However, when we do go, we always notice (my wife has 20 years retail experience) how genuinely happy the employees are to be working there. Costco’s starting wage for those working on the floor is $11 per hour, which is higher than the San Francisco minimum wage of $10.24 per hour, by far the best in the U.S. The federally mandated minimum wage is an embarrassing $7.25 per hour, 26% less than the minimum wage in Alberta, which is Canada’s worst offender at $9.75 per hour.

According to Holly Sklar of the Business for a Fair Minimum Wage project, when Wal-Mart’s (NYSE:WMT) first store opened in 1962, adjusted for inflation, it paid $8.74 per hour. Since then the Walton family has gotten rich while the workers haven’t. Costco Senior Vice President Jeff Long said the following about raising the minimum wage in New York State:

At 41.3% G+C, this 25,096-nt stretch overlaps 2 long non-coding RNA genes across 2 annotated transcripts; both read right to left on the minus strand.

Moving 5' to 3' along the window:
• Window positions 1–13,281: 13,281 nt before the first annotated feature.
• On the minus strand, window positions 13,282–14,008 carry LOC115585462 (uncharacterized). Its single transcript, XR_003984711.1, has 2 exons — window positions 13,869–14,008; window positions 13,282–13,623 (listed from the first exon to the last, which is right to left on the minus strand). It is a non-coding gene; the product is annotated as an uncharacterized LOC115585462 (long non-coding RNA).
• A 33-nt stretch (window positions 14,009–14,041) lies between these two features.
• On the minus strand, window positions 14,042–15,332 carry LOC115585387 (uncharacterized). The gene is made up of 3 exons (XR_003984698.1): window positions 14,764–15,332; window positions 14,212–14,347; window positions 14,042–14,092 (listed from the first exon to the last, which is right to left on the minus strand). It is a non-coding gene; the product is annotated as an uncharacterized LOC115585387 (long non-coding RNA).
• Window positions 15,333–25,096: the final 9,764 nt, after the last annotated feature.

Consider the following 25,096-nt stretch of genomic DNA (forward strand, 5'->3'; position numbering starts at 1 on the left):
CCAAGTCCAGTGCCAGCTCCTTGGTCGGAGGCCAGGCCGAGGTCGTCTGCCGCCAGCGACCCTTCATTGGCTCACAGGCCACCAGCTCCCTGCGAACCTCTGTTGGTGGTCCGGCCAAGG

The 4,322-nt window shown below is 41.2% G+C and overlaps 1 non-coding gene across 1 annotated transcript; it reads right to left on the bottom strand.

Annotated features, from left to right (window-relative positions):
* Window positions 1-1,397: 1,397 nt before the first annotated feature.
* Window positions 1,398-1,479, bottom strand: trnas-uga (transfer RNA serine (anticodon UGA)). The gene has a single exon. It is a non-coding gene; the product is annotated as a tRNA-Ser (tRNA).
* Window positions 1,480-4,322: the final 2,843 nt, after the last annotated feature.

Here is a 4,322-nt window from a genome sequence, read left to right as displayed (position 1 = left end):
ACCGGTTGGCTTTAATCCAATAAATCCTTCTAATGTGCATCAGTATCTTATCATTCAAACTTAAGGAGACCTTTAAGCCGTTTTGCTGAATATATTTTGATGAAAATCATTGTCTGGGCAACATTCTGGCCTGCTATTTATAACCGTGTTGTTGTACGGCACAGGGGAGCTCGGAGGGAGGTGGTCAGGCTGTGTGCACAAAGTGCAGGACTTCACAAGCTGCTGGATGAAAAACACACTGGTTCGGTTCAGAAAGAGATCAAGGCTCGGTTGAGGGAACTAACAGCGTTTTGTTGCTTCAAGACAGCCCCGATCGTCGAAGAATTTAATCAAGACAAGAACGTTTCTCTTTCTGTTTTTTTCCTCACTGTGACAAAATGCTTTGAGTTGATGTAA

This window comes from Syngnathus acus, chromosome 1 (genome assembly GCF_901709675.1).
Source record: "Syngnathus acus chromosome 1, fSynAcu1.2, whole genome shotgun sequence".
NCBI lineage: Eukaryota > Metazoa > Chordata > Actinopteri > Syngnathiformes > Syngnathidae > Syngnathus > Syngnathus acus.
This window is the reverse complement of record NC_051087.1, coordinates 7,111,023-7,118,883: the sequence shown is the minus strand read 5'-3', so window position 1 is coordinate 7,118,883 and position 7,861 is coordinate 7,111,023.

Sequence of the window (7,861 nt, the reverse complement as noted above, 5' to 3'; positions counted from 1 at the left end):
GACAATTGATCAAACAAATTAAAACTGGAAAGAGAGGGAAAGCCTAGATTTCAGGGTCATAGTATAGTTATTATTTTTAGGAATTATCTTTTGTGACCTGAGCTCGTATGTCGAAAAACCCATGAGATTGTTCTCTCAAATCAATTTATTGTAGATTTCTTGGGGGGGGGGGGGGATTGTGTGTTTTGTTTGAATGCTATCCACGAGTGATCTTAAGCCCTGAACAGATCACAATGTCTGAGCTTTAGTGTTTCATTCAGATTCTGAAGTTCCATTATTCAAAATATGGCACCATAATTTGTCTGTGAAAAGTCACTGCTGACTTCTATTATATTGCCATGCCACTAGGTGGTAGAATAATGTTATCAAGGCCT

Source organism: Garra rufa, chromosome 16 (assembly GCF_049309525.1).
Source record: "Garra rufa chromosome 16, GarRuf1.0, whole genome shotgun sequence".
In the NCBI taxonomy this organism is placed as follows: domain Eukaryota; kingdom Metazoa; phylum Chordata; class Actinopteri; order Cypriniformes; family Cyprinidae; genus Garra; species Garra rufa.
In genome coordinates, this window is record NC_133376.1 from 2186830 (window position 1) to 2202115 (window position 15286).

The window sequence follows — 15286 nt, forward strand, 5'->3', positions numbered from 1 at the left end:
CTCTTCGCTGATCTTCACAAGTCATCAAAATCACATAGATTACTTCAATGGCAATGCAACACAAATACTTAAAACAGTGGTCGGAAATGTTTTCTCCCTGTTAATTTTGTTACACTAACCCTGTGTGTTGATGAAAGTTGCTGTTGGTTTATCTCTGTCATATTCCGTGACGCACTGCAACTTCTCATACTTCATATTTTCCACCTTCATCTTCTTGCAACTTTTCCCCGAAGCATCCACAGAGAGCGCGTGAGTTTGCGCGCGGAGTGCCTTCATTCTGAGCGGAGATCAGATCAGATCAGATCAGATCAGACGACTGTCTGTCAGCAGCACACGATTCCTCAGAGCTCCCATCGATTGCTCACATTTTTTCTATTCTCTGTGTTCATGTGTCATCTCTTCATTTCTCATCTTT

“At Costco, we know good wages are good business. We keep our overhead low while still paying a starting wage of $11 an hour. Our employees are a big reason why our sales per square foot is almost double that of our nearest competitor. Instead of minimizing wages, we know it’s a lot more profitable for the long term to minimize employee turnover and maximize productivity and commitment, product value, customer service and company reputation.”

You don’t have to be a rocket scientist to understand why Costco’s formula is successful. When people want to come to work, it makes for a better customer experience. Most people who’ve spent a decent amount of time shopping at Costco will probably have noticed that the employee name tags also list the year they started at Costco. Most have been there for over a decade.

Treat people right, and they’ll want to stick around. Costco’s employee turnover is 24%, about half that of Wal-Mart, and much less than the retail average. Training new employees costs money. Interestingly, Costco’s selling, general and administrative expenses for its latest fiscal year were 9.8% of its revenue compared to Wal-Mart’s 19.2%. Despite spending more on its frontline employees (the backbone of any retail operation), it ends up costing Costco less. That’s how you run a business.